It has been postulated that chronic radiation proctopathy, clinically manifested by hematochezia and by the appearance of multiple telangiectasias, is caused by ischemia. This theory is based on reports that appeared in the 1980s which described obliterative endarteritis in patients with chronic radiation-induced ulcers. However, bleeding from radiation proctopathy is typically successfully treated endoscopically by widespread tissue coagulation, and the complications that would be expected to occur if the tissue was ischemic, such as poor wound healing, generally do not arise. We therefore hypothesized that the ischemia theory is incorrect and that rectal capillary oxygen saturation is normal in patients with telangiectasias of chronic radiation proctopathy.We developed a visible-light spectroscopy device that measures mucosal capillary hemoglobin oxygen saturation during endoscopy (having reported its operating characteristics previously). We prospectively studied 20 patients who had typical findings of multiple rectal telangiectasias, 1 - 20 years after undergoing external-beam irradiation for prostate or rectal carcinoma. We measured and compared the mucosal capillary oxygen saturations in the affected areas of the distal rectum and in endoscopically normal areas in the rectosigmoid colon.Mucosal oxygenation was normal in all 20 patients in affected areas (64 % - 80 %) and in unaffected areas (63 % - 75 %). The mean mucosal hemoglobin oxygen saturation was actually slightly higher in the affected areas of the rectum than in the uninvolved rectosigmoid colon (73 % vs. 69 %, P < 0.01).The common form of chronic radiation proctopathy, characterized by multiple telangiectasias without ulcers or strictures, is not associated with ongoing mucosal ischemia. This finding may explain why endoscopic treatment of this disorder, in which large areas of the mucosa are coagulated with argon plasma or other treatment modalities that cause widespread ulceration, does not typically result in complications from poor wound healing.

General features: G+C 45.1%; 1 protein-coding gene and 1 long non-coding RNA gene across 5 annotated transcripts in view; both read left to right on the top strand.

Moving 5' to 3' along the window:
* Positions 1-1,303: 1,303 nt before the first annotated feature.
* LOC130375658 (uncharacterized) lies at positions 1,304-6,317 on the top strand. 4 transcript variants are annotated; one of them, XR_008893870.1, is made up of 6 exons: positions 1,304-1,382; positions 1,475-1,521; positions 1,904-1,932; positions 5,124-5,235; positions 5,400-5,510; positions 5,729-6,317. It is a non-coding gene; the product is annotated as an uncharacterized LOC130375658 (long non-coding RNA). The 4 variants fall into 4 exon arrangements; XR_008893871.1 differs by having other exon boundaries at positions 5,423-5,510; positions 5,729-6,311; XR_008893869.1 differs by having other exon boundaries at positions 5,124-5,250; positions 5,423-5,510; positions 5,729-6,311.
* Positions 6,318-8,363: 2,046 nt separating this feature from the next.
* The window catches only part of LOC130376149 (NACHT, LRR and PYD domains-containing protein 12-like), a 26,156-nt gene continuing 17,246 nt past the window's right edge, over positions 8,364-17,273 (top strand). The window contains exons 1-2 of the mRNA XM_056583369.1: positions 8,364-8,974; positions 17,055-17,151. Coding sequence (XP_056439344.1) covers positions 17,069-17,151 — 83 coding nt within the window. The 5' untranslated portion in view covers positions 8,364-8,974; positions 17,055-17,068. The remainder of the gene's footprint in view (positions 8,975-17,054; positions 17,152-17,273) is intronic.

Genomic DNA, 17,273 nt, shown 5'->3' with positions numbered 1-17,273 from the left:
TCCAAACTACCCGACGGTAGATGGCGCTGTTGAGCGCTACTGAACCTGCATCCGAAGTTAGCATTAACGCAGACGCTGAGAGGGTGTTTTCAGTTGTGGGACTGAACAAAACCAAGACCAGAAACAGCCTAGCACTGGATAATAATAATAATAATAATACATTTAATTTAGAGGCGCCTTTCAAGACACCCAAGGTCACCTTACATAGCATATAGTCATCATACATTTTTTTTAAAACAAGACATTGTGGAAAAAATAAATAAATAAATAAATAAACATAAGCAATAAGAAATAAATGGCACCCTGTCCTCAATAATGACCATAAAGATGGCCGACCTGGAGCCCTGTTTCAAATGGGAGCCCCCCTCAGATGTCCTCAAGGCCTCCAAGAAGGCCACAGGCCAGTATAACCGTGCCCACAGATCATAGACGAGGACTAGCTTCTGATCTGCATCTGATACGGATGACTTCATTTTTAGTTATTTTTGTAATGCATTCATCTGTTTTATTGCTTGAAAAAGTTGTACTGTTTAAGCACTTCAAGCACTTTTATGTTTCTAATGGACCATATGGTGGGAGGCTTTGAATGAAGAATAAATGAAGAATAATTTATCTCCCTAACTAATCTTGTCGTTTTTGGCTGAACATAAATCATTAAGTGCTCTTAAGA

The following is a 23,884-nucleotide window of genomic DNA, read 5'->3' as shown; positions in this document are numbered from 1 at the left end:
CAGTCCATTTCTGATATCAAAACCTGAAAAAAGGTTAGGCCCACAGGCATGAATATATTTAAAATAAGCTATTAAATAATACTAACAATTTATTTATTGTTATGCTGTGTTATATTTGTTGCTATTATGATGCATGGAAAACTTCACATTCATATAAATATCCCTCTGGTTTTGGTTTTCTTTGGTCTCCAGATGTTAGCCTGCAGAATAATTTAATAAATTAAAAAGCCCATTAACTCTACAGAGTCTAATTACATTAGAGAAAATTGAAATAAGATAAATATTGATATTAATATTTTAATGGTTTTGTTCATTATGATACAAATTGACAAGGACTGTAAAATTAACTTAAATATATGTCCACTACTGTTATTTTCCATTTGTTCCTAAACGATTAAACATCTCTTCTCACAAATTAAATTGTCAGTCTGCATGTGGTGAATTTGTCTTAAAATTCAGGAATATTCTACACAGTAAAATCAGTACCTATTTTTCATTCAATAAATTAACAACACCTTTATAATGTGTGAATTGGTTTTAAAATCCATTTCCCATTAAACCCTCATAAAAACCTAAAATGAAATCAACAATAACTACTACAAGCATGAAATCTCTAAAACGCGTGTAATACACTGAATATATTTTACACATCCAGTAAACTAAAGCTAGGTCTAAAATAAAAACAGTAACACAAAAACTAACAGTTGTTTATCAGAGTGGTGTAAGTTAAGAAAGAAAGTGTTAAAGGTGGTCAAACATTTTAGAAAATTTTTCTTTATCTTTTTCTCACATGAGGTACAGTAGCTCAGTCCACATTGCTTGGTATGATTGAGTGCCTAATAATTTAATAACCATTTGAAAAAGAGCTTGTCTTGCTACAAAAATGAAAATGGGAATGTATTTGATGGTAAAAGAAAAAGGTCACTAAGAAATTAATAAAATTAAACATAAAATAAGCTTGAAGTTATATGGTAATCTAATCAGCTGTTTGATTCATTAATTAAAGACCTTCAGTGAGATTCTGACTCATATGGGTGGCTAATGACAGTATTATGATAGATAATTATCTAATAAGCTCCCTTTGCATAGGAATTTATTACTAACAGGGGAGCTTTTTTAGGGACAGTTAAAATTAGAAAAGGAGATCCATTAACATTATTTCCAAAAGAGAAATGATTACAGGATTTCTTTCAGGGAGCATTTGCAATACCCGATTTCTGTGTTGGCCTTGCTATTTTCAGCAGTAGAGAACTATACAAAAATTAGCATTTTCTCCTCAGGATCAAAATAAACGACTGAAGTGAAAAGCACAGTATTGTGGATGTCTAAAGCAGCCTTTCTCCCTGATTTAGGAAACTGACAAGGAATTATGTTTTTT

View details for DOI 10.1055/s-2005-921175
View details for Web of Science ID 000237922000009
View details for PubMedID 16767584